Participation in the Nurse Health Assessment (NHA) [25] of Understanding Society: the UK Household Longitudinal Study (UKHLS) [26] was invited from adults living in Great Britain during wave two of the UKHLS for the General Population Sample (GPS) and during wave three for the British Household Panel Survey (BHPS) sample. The GPS is a stratified, clustered, equal probability sample of residential addresses throughout the UK in 2009 [27]. The BHPS began as a stratified random sample initiated in 1991 with country specific boost samples [28]. NHA interviews consisted of a nurse undertaking physical functioning measures, anthropometrics and blood samples approximately five months after the main interview, beginning in May 2010. Of the 43,747 adult, British resident members of the GPS and BHPS who gave a full interview in waves two and three respectively [29], participation in the NHA was limited to those who gave a full English language interview and were not pregnant. In the second year of wave two, selection was restricted to 81 % of primary sampling units in England to allow interviewing of the BHPS sample. Of 35,937 eligible to participate in the NHA, 20,700 (57.6 %) took part [30].

Study population

For the purposes of this paper, analysis was restricted to English residents as air pollution data was only consistently available for England; 1,667 Scottish and 1,495 Welsh residents were removed. Men and women younger than 26 years and 21 years respectively (1,199 cases) were removed to restrict the analysis to those whose lungs had already fully developed [31], resulting in a study population of 16,339 respondents. This is shown on Fig. 1.

Fig. 1
figure1

Description of restrictions applied to create study population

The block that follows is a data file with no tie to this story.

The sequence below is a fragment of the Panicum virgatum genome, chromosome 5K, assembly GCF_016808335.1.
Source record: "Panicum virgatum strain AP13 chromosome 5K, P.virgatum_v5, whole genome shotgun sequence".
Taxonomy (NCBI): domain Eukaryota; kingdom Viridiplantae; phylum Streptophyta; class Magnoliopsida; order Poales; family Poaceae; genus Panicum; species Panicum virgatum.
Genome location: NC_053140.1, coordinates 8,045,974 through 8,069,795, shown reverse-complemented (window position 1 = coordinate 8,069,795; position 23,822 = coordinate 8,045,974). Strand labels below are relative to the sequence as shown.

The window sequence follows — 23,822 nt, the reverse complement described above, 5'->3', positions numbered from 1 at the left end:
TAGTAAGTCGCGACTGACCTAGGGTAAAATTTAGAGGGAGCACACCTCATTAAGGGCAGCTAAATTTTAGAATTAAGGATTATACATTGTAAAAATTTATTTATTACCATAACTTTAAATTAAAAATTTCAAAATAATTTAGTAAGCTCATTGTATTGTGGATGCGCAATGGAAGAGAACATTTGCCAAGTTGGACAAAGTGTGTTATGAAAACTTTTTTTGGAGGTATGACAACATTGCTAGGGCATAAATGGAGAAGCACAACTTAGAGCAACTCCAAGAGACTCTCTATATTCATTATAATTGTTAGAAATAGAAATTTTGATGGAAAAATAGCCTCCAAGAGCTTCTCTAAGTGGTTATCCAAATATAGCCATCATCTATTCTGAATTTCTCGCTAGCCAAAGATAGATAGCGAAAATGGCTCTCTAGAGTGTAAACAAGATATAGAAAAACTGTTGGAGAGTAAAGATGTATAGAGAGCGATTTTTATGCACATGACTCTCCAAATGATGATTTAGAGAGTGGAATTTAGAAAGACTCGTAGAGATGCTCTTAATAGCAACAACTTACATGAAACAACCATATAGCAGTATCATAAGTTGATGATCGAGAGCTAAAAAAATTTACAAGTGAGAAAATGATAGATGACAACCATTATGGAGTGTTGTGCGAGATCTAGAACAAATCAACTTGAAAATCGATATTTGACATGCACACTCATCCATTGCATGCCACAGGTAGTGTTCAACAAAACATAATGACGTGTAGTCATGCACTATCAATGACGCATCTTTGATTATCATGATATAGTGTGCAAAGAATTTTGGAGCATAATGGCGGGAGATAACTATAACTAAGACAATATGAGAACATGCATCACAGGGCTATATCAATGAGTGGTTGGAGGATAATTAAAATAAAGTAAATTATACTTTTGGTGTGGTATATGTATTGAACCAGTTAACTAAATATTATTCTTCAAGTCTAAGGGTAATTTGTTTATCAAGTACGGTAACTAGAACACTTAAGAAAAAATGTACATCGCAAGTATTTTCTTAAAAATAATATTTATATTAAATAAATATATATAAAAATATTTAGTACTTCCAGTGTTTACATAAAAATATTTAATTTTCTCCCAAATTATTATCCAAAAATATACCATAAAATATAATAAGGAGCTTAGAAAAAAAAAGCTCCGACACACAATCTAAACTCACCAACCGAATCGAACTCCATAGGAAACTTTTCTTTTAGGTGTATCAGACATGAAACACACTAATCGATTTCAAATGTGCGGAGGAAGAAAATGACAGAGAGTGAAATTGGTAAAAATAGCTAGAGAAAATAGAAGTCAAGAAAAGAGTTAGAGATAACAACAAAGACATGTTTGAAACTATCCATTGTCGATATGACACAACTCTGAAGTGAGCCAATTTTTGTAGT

Measurement

Outcome variable - forced expiratory volume in the first second of exhalation (FEV1) is used to measure lung function here. FEV1 was captured with the electronic NDD Easy On-PC spirometer in UKHLS [29]. Normal levels are dependent on age, height, gender and ethnicity. FEV1 was transformed into a percentage of the expected FEV1 (FEV1%) for a healthy non-smoking person of equivalent age, height, gender and ethnicity using guidelines from the Global Lung Function Initiative [32]. A FEV1% between 80 % and 120 % is considered normal, FEV1% below 80 % is considered obstructed. FEV1 is the most widely used parameter to measure the mechanical properties of the lungs [33] and is more reproducible than forced vital capacity (FVC) [34]. FEV1/FVC was not considered a useful measure for the purposes of this analysis as if both FVC and FEV1 are reduced as in restrictive lung diseases and lung defects then a normal FEV1/FVC result is produced. Measurement requires participants to make an effort and it needs to be done correctly to produce a high quality measurement. Obtaining the highest quality measurement, Grade A, required participants to produce two highest FVC and FEV1 measurements within 100ml of each other and was only achieved by 51.3 % of those who provided measurement. Poor quality graded measurements were included in this analysis. FEV1% is used here as a continuous variable.

Exposures of interest – there are two key exposures of interest here smoking and occupational exposure to hazards for lung function. Respondents were asked if they had ever smoked a cigarette, pipe or cigar and those who responded positively were asked if they ever did so nowadays, based on their responses to this they were classified as current, former and never smokers. A job exposure matrix assessing risk for chronic obstructive pulmonary disorder (COPD) measured occupational exposures to dusts, gases or fumes [35]. It was linked to the SOC2000 classification of occupations and derived into whether participants were exposed to COPD risks in their current or last (if not employed) occupation. Those who were students, long term ill or disabled and carers were classified as unexposed.